80% by 2050: Germany, an advanced country of 82 million people gets almost 40% of its annual electricity from wind, solar and biomass power and has an ambitious tw0-track programme underway called Energiewende that is simultaneously a) shutting down all of Germany’s nuclear power stations by 2022 (completely decommissioning them by 2045) and b) replacing that lost power generation with wind, solar, and biomass power.

By 2050 Germany expects to meet 80% of its electricity via renewable energy, and further plans to curtail energy use by 25% due to additional energy efficiency. The scale and speed of transition to clean energy in Germany is astonishing and enjoys broad support among the public.

See: German Renewable Energy Leaves Coal Behind (JBSNews)

20% by 2020: In the United States, primary energy (power plants that produce electricity or district heating, or both) are the single largest source of CO2 pollution.

Excessive carbon pollution is a contributor to climate change. Primary energy (power plants that produce electricity or district heating, or both) are the single largest source of CO2 pollution in the United States.
Excessive carbon pollution is a contributor to climate change. Primary energy (power plants that produce electricity or district heating, or both) are the single largest source of CO2 pollution in the United States.

And, although a slow starter, the United States has made rapid advances toward a cleaner energy grid. Early legislation such as the Clean Air Act (1970, amended 1990) has now been joined by the EPA’s Clean Power Plan.

See: How the Clean Air Act Has Saved $22 Trillion in Health-Care Costs (The Atlantic)

It’s notable that the U.S. now spends more than any country in the world on its transition to clean energy and is quickly switching out of coal (good) to natural gas (better) and renewable energy (best).

Climate and Carbon: Renewable energy as a proportion of the total U.S. electricity demand (2015)
Climate and Carbon: Renewable energy as a proportion of total U.S. electricity demand (2015) Image courtesy of IER

China has the second-highest spend on renewable energy globally and breaks global solar and wind power installation records every year. By a wide margin.

And yet, all of it together isn’t nearly enough to lower our present carbon emissions to safe levels

Not even close actually, as the carbon bender we’ve been on since 1988 is mind-numbing.

“By the end of this year, more than half of all industrial emissions of carbon dioxide since the dawn of the Industrial Revolution will have been released since 1988 — the year it became widely known that these emissions are warming the climate.”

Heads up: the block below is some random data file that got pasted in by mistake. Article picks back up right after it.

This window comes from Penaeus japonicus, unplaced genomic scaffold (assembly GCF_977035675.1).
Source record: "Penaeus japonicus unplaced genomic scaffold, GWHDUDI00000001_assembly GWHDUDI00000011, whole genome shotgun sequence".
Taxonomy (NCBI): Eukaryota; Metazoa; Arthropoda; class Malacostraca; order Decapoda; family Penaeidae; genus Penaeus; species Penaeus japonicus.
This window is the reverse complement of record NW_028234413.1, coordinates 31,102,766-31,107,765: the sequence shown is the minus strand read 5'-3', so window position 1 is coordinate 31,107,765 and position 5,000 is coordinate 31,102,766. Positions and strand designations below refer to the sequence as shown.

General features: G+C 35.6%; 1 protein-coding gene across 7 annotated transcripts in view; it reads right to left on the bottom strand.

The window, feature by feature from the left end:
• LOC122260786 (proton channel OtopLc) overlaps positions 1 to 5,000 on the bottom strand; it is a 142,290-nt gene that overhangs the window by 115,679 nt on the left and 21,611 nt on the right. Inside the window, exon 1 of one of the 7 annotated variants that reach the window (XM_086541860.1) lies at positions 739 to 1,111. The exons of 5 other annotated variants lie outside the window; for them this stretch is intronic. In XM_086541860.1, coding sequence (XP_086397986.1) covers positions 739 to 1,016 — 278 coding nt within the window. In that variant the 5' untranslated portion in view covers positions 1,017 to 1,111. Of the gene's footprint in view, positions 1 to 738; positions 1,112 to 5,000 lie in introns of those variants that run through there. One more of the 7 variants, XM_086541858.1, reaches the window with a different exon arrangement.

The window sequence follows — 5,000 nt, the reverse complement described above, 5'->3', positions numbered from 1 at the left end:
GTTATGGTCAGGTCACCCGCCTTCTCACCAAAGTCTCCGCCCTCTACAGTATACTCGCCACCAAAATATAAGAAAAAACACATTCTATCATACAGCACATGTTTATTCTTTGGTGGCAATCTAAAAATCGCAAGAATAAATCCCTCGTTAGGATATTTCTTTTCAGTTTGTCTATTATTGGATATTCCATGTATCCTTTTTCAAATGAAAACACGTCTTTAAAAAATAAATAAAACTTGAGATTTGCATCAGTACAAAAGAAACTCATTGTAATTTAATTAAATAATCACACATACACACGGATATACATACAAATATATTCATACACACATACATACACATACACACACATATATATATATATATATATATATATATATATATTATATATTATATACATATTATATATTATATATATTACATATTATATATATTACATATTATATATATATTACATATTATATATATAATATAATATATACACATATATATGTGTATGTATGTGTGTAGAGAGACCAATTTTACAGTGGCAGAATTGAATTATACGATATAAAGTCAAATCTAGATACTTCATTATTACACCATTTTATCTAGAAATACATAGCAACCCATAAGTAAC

“The Global Carbon Project (GCP) estimates that in 2014, we will release a record 37 gigatons (GT) of carbon dioxide to the atmosphere from burning coal, oil, and natural gas, and manufacturing cement. That’s a 2.5 percent increase over emissions in 2013, itself a record year.”

“This brings the total industrial carbon dioxide emissions since 1751 to an estimated 1480 Gt by the end of this year. And, remarkably, more than half of these emissions, 743 Gt, or 50.2 percent, have released just since 1988.” — , Director of science & policy, Union of Concerned Scientists

See: Global Warming Fact: More than Half of All Industrial CO2 Pollution Has Been Emitted Since 1988 (Union of Concerned Scientists)

Climate and Carbon. More than half of all industrial carbon dioxide emissions have been released since 1988. Image: Union of Concerned Scientists
Climate and Carbon. More than half of all industrial carbon dioxide emissions have been released since 1988. Image: Union of Concerned Scientists


Most people are. Some 80% of North Americans want stronger government and corporate action towards cleaner energy, more efficient buildings and electric vehicles. Which is great.

But in 2014, some $548 billion dollars of subsidies were paid or otherwise granted to the world’s fossil fuel corporations. And they’re in no mood to give it up.

Why would they?

Ever since large-scale coal, and oil and gas extraction began around 1920, fossil fuels have been getting massive subsidies relative to their imprint on the economy.

If the plan at COP 21 is to remove those subsidies from the fossil fuel companies, then there is no point in anybody showing up there. At all. Because as far as plans go, that must surely be voted; “Least likely to succeed since there were rocks.”

If the plan is to legislate ever stricter air quality standards (to the point where it has any real effect on total global emissions) get ready to pay even more subsidies — perhaps double. Yet, if that’s the plan, we might be wise to support it as we don’t have a second Earth to fall back on.